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Old 10-27-2019, 07:02 PM   #1 (permalink)
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Question What will be the Ultimate North America Econobox of the future?

It's almost 2020. Right now the current MPG champions that can be had for a low price and deliver ultra mileage are of course the G2 Geo Metro and the G1 Honda Insight, with all its problems. But they're getting old, their fleets are dwindling, and newer used econoboxes are dropping in price faster and faster as Americans and Canadians keep buying larger vehicles.

Through the years:
G1 Jetta Diesel 1.8L
CRX HF 1.5L
G5 Civic VX 1.5L
G1 Geo 1.0L

Current:
G2 Geo 1.0L
G1 Insight 1.0L

Future??
G4 Micra 1.6L (Canada) // Versa (US)
G2 Prius 1.5L
G2 Insight
G6 Mirage 1.2L
Prius C 1.5L
G1 Leaf 80 kW
G2 Volt 1.5L

I think the defining characteristics are going to be:
- Commonly available for less than $4000
- Engine < 2.0L
- Easy to either ecomod or drive better to get better fuel economy
- Low coefficient of drag

I've only got experience with the G2 Insight, but as an example their prices are bottoming out. I've seen them sell for $2000 or $3000 with still functioning hybrid systems and under 200K miles. The one I had also had a very easy time beating the EPA estimate after I did only a couple mods to it.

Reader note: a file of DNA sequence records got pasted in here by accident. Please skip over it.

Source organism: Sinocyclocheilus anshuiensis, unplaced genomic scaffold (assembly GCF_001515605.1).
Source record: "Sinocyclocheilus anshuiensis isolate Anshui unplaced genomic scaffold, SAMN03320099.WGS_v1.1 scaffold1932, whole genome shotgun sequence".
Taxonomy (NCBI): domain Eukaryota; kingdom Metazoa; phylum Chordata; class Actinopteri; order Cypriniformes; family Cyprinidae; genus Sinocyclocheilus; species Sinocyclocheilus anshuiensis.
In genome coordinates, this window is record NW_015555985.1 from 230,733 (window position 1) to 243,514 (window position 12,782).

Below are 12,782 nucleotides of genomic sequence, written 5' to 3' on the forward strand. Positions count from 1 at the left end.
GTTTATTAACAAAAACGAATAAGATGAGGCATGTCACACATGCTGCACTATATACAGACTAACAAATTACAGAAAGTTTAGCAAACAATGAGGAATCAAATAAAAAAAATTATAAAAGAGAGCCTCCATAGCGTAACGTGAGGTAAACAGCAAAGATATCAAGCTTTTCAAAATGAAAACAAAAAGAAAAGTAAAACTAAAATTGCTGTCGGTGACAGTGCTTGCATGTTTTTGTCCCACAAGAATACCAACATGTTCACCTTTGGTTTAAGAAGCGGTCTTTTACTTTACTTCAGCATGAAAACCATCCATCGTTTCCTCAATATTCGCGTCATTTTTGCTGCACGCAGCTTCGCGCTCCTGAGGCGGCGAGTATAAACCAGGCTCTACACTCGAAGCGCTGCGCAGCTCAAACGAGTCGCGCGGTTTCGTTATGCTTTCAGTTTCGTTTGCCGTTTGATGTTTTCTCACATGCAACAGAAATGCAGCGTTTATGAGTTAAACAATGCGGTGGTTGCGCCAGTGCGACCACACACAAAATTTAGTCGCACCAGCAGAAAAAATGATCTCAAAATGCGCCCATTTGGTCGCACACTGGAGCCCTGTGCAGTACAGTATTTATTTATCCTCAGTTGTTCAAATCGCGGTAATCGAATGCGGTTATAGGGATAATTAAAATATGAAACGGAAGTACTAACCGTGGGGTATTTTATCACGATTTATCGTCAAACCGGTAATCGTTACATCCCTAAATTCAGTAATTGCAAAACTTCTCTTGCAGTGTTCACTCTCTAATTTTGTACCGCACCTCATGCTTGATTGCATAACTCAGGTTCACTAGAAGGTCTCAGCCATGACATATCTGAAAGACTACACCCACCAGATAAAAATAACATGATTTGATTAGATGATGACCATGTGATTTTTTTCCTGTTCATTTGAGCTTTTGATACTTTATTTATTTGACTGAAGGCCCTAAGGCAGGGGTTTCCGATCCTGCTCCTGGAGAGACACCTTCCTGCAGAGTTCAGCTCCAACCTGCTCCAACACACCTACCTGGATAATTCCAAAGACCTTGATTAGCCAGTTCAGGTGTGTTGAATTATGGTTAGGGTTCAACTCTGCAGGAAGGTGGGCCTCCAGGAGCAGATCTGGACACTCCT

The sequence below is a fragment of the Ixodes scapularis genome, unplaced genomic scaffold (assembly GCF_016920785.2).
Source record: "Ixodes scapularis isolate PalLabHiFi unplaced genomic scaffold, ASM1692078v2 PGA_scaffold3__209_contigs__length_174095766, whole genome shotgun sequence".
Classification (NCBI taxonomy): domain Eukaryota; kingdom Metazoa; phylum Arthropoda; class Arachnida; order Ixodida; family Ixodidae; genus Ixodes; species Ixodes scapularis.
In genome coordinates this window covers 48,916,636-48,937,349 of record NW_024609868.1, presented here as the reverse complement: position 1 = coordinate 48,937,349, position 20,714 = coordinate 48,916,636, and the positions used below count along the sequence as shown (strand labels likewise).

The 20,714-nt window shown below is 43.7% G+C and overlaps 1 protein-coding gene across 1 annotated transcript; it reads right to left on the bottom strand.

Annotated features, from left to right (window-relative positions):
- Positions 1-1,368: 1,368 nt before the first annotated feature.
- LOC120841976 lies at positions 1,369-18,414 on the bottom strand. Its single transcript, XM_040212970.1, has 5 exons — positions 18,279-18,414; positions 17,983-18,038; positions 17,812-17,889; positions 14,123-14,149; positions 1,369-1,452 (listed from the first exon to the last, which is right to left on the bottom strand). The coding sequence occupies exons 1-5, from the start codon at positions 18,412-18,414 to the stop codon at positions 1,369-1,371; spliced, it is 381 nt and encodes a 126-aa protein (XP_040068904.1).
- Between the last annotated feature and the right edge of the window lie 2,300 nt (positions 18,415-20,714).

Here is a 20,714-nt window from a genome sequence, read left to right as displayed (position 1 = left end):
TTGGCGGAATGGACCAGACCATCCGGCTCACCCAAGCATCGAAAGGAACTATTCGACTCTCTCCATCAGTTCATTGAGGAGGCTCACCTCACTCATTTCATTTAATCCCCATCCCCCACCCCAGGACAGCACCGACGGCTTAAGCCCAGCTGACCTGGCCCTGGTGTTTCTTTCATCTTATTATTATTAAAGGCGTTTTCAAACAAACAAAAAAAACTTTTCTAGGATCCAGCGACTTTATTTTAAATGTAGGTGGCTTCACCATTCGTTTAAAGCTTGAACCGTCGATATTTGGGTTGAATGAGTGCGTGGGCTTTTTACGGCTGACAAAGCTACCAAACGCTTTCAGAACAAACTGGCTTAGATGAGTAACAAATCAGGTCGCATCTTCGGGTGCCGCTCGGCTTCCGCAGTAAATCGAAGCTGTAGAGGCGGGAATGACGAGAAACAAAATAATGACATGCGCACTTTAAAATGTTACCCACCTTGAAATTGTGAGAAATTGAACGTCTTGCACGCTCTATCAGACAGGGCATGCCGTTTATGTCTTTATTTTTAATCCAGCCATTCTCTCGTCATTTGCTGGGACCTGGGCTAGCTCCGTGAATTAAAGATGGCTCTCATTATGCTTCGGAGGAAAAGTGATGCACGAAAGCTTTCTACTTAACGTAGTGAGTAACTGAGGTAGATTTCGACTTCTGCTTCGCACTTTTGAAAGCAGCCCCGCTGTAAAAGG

What cars are going to take the torch?


Last edited by Natalya; 10-29-2019 at 11:48 PM..
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Old 10-27-2019, 07:16 PM   #2 (permalink)
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I've seen so many older hybrids still on the road, even with huge wheels.

I think the Leaf is our ecomodder torch bearer. Being able to use the newer pack is an amazing gain for someone who can do it.

If you search the continental USA, Bolts look like they're going to be under $15k soon though!
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Old 10-27-2019, 08:34 PM   #3 (permalink)
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I'd probably bet on the Mirage for its conceptual similarity to the Metro/Swift and the Prius C for its compactness and some technical improvements over the 1st and 2nd generations of the standard Prius.
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Old 10-29-2019, 03:12 PM   #4 (permalink)
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Quote:
Originally Posted by Natalya View Post
Future??
G4 Micra 1.2L (Canada Only)
G6 Mirage 1.0L
The Micra in Canada actually has the same 109 hp 1.6L HR16DE engine that its U.S. stablemates (Versa sedan/Note) used. (The 1.2L triple was available in Europe/Japan, either supercharged or naturally aspirated.)

It's not terribly efficient, but you can hypermile those cars to ~50 MPG US with a bit of effort.

I saw 47 mpg / 5.0 L/100 km over 766 miles / 1234 km in a base 5-speed Micra using just basic ecodriving techniques. A Versa Note should do as well. It's only slightly heavier, but more aerodynamic.

---

Similarly, the Mirage uses a 1.2L triple in North America; the 1.0L was only available in Europe & Japan.

Quote:
What cars are going to take the torch?
My money's on the Mirage as well. It's the Metro's spiritual successor.

Mitsu is a struggling brand, and some of its cars depreciate like crazy. As a result, we've already seen prices as low as ~$1800 for high mile 2014 & 2015 Mirages.